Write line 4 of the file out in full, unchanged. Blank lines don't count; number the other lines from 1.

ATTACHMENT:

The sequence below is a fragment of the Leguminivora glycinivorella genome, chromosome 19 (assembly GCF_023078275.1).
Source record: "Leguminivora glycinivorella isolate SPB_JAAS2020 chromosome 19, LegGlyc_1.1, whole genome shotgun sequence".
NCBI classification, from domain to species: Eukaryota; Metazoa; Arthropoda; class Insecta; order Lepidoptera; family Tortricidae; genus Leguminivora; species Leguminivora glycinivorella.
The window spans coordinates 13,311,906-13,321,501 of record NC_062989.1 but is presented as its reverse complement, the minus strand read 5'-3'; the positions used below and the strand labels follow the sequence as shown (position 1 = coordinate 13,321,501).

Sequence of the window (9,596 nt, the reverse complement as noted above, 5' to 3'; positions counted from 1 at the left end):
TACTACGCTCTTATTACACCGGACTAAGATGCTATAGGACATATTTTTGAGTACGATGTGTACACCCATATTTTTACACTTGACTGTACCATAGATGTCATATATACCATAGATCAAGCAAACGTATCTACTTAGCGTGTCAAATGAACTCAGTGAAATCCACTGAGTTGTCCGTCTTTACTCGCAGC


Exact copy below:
The window spans coordinates 13,311,906-13,321,501 of record NC_062989.1 but is presented as its reverse complement, the minus strand read 5'-3'; the positions used below and the strand labels follow the sequence as shown (position 1 = coordinate 13,321,501).